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Leadership and Empowerment
Transcript of Leadership and Empowerment
path-goal view of leadership
initially presented by Martin C. Evans. Path-Goal Leadership states that leader's job is to use structure, support, and rewards to create a work environment the helps employees reach the organization's goals. Major Roles 1. to create a goal orientation 2. to improve the path toward the
goals so they will be attained. Path-Goal Process Leader Identifies
employee needs Appropriate goals
are established Leaders connects
rewards with goals Leader provide assistance
on employee path
towards goals. Employees become satisfied and motivated, and they accept the leader. Effective Performance
occurs. Both employees and organization are better able to reach their goals. Task Support when leaders help assemble such as: resources budgets power Psychological Support leaders must stimulate people to want to do the job and attend to their emotional needs. Leadership
Styles Directive Leadership -- the leader focuses in clear task assignments, standards of successful performance, and work schedules. Supportive Leadership -- the leader demonstrates concern for employees' well-being and needs, while trying to create a pleasant environment. Achievement Leadership --the leader sets high expectations for employees, communicates confidence in their ability to achieve challenging goals, and enthusiastically models and desired behaviors. Participative Leadership -- the leaders invites employees to provide input to decisions, and seriously seeks to use their suggestions as final decisions are made. Contingency Factors 1. the general work environment 2. the specific characteristics of the employee. The 3 significant variables in each employee 1. Locus of Control - refers to alternative beliefs about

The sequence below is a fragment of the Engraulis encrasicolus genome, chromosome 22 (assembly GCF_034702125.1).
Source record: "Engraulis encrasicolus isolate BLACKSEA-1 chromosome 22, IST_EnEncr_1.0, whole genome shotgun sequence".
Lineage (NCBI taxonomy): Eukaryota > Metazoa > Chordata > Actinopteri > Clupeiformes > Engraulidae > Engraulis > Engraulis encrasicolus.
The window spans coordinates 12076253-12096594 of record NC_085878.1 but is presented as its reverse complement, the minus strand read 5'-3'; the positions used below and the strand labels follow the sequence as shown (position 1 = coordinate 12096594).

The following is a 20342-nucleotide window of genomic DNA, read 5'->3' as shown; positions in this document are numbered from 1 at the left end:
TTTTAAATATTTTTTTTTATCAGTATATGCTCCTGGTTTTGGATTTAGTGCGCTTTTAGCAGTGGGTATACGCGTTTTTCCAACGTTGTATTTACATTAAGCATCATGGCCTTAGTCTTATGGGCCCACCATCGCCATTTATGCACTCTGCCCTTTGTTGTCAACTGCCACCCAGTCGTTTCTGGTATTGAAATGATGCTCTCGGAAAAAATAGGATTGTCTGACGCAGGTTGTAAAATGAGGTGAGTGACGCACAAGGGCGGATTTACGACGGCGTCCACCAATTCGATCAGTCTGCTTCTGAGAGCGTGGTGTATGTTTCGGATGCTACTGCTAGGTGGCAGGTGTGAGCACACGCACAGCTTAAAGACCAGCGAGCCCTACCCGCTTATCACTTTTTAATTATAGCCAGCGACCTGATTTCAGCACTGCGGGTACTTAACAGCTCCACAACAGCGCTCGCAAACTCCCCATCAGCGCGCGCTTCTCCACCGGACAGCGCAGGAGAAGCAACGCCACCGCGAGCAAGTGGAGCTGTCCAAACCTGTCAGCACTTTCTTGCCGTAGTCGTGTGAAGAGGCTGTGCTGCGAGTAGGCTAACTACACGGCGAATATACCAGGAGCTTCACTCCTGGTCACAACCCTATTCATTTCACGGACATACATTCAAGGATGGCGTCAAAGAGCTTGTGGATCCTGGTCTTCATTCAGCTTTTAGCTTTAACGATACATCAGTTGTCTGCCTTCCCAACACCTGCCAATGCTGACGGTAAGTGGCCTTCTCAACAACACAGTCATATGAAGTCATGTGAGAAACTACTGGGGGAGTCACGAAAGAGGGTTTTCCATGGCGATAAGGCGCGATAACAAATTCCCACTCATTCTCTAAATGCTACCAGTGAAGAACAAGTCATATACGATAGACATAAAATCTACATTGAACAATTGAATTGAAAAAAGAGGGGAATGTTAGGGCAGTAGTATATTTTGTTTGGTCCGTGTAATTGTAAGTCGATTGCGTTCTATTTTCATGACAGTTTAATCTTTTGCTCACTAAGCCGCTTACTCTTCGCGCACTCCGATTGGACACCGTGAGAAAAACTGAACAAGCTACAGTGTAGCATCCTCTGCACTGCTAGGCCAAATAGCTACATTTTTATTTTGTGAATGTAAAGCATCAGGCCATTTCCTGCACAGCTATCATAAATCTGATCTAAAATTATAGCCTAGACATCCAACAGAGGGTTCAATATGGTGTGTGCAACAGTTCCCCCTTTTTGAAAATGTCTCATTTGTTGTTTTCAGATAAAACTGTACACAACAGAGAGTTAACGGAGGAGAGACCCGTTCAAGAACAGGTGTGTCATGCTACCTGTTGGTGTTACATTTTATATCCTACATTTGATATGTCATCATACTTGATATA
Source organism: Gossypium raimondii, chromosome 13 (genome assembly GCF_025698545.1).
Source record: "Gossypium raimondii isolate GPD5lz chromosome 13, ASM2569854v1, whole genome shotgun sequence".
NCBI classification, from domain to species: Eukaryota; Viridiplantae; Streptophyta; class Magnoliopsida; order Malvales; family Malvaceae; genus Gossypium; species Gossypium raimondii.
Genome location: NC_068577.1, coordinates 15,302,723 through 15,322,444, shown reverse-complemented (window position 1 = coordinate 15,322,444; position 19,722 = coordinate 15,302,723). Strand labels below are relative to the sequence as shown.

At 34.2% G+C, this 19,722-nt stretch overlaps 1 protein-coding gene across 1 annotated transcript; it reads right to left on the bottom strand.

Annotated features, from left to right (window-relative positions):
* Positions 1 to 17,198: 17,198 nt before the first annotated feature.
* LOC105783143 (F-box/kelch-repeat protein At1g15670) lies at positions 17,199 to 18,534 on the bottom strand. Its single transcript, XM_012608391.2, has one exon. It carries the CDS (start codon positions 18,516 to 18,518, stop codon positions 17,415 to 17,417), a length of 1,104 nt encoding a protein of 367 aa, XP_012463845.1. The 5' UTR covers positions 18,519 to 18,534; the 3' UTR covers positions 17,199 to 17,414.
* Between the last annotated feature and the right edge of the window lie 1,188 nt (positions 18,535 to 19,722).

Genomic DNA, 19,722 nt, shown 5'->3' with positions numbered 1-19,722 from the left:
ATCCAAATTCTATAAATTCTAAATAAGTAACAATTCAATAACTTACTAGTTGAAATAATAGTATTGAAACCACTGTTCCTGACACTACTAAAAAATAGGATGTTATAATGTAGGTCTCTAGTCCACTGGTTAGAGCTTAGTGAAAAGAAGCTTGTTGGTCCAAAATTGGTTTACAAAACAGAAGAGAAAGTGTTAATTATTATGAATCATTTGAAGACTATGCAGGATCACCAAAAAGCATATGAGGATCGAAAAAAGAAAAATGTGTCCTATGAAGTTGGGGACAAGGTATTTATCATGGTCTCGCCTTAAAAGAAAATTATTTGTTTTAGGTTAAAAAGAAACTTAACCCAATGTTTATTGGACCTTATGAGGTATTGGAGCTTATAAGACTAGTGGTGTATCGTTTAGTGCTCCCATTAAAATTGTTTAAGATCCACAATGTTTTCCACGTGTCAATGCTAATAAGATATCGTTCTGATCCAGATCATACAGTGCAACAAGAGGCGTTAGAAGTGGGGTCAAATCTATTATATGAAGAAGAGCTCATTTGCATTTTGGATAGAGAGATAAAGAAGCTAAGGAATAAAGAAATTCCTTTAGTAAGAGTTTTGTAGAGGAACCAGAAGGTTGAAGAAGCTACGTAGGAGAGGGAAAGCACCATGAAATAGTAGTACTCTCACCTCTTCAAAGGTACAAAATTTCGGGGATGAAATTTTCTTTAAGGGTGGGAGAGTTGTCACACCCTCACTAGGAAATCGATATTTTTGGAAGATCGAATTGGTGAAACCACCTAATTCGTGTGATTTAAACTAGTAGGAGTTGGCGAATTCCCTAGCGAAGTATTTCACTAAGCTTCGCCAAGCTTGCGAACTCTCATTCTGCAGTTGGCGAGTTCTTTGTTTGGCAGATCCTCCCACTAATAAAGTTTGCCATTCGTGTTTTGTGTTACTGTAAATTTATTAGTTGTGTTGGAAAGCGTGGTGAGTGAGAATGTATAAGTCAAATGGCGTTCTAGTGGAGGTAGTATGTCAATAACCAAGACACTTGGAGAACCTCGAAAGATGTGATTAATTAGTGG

whether an employee's achievements
are: Internal Locus - employee's achievement are the product
of his or her own effort. External Locus - employee's achievement are the result of outside forces. colleagues resources stress time management 2.Employees willingness to accept the influence of others 3. self-perceived task ability Vroom's Decision-Making Model Problem Attributes Decision-quality dimensions include cost considerations and the availability of information
and whether or not the problem is structured. Employee-acceptance dimensions include the need for commitment, their prior approval, the congruence of their goals with the organization's objectives, and the likelihood of conflict among the employees Leadership Options Autocratic I leader individually solves the problem using the information already available. Autocratic II leader obtains data from subordinates and then decides. Consultative I leader explains problem to individual subordinates and obtains idea from each before deciding Group II leader shares problem with group and a facilities a discussion of alternative and a reaching of group agreement on a solution. a useful decision model for selecting among various degrees of leadership style. Vroom's Decision-Making Model a useful model for selecting among various degrees of various of leadership style. Vroom's Decision-Making Model A. Structured / Unstructured B. Formal Authority C. Work Group 1) Task Characteristics 1. How important is technical quality with regard to the decision being made? 2. How important is Subordinate commitment to the decision (employee acceptance)?
3. Do you already have sufficient information to make a high-quality decision ?
4. Is the problem well structured ?
5. If you made the decision, would the subordinates be likely to accept it?
6. Do subordinates share the goals to be attained in solving the problem?
7. Is there likely to be conflict among subordinates over alternative solutions?
8. Do subordinates have sufficient information to allow them to reach a high-quality solution? Consultative II leader meets with group of subordinates to share the problem and obtain inputs, then decide. End =)